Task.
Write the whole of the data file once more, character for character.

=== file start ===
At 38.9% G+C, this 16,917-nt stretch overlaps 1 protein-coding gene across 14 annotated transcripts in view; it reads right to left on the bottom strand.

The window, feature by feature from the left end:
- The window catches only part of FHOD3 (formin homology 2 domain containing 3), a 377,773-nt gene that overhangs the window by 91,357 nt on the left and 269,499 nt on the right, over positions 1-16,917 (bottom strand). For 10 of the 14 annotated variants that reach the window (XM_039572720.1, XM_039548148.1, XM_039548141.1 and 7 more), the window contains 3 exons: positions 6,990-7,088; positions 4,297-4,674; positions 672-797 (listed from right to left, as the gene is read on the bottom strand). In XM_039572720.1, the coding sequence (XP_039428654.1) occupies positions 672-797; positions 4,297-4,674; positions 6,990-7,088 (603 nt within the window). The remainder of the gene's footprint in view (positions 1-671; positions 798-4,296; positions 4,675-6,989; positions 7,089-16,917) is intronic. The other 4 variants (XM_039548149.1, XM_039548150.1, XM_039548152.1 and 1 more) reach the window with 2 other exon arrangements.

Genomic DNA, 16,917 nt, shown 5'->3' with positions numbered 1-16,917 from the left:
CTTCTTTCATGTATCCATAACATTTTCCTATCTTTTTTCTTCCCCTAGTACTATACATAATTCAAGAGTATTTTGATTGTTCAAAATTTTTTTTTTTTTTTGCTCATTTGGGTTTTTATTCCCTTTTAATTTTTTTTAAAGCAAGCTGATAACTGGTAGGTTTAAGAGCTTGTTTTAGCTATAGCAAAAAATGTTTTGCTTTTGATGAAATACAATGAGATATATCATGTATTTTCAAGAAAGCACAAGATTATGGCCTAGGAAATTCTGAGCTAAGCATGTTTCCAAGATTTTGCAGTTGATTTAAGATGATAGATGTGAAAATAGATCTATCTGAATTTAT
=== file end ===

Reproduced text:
At 38.9% G+C, this 16,917-nt stretch overlaps 1 protein-coding gene across 14 annotated transcripts in view; it reads right to left on the bottom strand.

The window, feature by feature from the left end:
- The window catches only part of FHOD3 (formin homology 2 domain containing 3), a 377,773-nt gene that overhangs the window by 91,357 nt on the left and 269,499 nt on the right, over positions 1-16,917 (bottom strand). For 10 of the 14 annotated variants that reach the window (XM_039572720.1, XM_039548148.1, XM_039548141.1 and 7 more), the window contains 3 exons: positions 6,990-7,088; positions 4,297-4,674; positions 672-797 (listed from right to left, as the gene is read on the bottom strand). In XM_039572720.1, the coding sequence (XP_039428654.1) occupies positions 672-797; positions 4,297-4,674; positions 6,990-7,088 (603 nt within the window). The remainder of the gene's footprint in view (positions 1-671; positions 798-4,296; positions 4,675-6,989; positions 7,089-16,917) is intronic. The other 4 variants (XM_039548149.1, XM_039548150.1, XM_039548152.1 and 1 more) reach the window with 2 other exon arrangements.

Genomic DNA, 16,917 nt, shown 5'->3' with positions numbered 1-16,917 from the left:
CTTCTTTCATGTATCCATAACATTTTCCTATCTTTTTTCTTCCCCTAGTACTATACATAATTCAAGAGTATTTTGATTGTTCAAAATTTTTTTTTTTTTTTGCTCATTTGGGTTTTTATTCCCTTTTAATTTTTTTTAAAGCAAGCTGATAACTGGTAGGTTTAAGAGCTTGTTTTAGCTATAGCAAAAAATGTTTTGCTTTTGATGAAATACAATGAGATATATCATGTATTTTCAAGAAAGCACAAGATTATGGCCTAGGAAATTCTGAGCTAAGCATGTTTCCAAGATTTTGCAGTTGATTTAAGATGATAGATGTGAAAATAGATCTATCTGAATTTAT